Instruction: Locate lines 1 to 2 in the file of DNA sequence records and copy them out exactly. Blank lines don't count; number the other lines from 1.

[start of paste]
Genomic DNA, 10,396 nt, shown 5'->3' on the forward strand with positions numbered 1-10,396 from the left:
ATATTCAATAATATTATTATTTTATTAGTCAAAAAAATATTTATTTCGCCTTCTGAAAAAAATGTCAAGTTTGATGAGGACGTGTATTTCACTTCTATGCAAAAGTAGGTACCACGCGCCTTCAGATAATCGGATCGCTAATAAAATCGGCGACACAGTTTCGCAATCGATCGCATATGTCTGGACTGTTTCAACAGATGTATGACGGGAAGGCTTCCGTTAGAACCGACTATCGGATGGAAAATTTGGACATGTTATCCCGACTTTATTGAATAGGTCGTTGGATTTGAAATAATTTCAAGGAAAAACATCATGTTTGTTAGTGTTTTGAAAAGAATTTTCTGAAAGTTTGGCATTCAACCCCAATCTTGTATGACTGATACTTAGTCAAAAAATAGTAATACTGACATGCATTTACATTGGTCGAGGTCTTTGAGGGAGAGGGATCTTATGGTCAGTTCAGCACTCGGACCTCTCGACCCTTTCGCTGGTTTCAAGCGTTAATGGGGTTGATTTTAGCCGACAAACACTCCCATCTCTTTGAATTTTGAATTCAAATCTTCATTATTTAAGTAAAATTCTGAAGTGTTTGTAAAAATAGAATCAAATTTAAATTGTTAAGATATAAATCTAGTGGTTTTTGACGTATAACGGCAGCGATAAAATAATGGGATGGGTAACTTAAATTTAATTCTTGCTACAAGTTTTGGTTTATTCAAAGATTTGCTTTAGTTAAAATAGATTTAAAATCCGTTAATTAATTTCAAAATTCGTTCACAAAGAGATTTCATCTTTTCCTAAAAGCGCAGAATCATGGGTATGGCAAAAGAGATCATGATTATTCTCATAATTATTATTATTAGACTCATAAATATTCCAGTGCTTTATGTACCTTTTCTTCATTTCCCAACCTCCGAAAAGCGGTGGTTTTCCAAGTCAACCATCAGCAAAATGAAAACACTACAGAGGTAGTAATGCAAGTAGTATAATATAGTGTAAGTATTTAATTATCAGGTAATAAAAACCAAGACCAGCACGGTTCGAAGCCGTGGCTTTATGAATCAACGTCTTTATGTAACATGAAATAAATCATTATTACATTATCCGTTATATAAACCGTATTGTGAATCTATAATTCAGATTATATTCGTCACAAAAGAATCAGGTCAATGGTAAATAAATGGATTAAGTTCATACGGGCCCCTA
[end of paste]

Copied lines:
Genomic DNA, 10,396 nt, shown 5'->3' on the forward strand with positions numbered 1-10,396 from the left:
ATATTCAATAATATTATTATTTTATTAGTCAAAAAAATATTTATTTCGCCTTCTGAAAAAAATGTCAAGTTTGATGAGGACGTGTATTTCACTTCTATGCAAAAGTAGGTACCACGCGCCTTCAGATAATCGGATCGCTAATAAAATCGGCGACACAGTTTCGCAATCGATCGCATATGTCTGGACTGTTTCAACAGATGTATGACGGGAAGGCTTCCGTTAGAACCGACTATCGGATGGAAAATTTGGACATGTTATCCCGACTTTATTGAATAGGTCGTTGGATTTGAAATAATTTCAAGGAAAAACATCATGTTTGTTAGTGTTTTGAAAAGAATTTTCTGAAAGTTTGGCATTCAACCCCAATCTTGTATGACTGATACTTAGTCAAAAAATAGTAATACTGACATGCATTTACATTGGTCGAGGTCTTTGAGGGAGAGGGATCTTATGGTCAGTTCAGCACTCGGACCTCTCGACCCTTTCGCTGGTTTCAAGCGTTAATGGGGTTGATTTTAGCCGACAAACACTCCCATCTCTTTGAATTTTGAATTCAAATCTTCATTATTTAAGTAAAATTCTGAAGTGTTTGTAAAAATAGAATCAAATTTAAATTGTTAAGATATAAATCTAGTGGTTTTTGACGTATAACGGCAGCGATAAAATAATGGGATGGGTAACTTAAATTTAATTCTTGCTACAAGTTTTGGTTTATTCAAAGATTTGCTTTAGTTAAAATAGATTTAAAATCCGTTAATTAATTTCAAAATTCGTTCACAAAGAGATTTCATCTTTTCCTAAAAGCGCAGAATCATGGGTATGGCAAAAGAGATCATGATTATTCTCATAATTATTATTATTAGACTCATAAATATTCCAGTGCTTTATGTACCTTTTCTTCATTTCCCAACCTCCGAAAAGCGGTGGTTTTCCAAGTCAACCATCAGCAAAATGAAAACACTACAGAGGTAGTAATGCAAGTAGTATAATATAGTGTAAGTATTTAATTATCAGGTAATAAAAACCAAGACCAGCACGGTTCGAAGCCGTGGCTTTATGAATCAACGTCTTTATGTAACATGAAATAAATCATTATTACATTATCCGTTATATAAACCGTATTGTGAATCTATAATTCAGATTATATTCGTCACAAAAGAATCAGGTCAATGGTAAATAAATGGATTAAGTTCATACGGGCCCCTA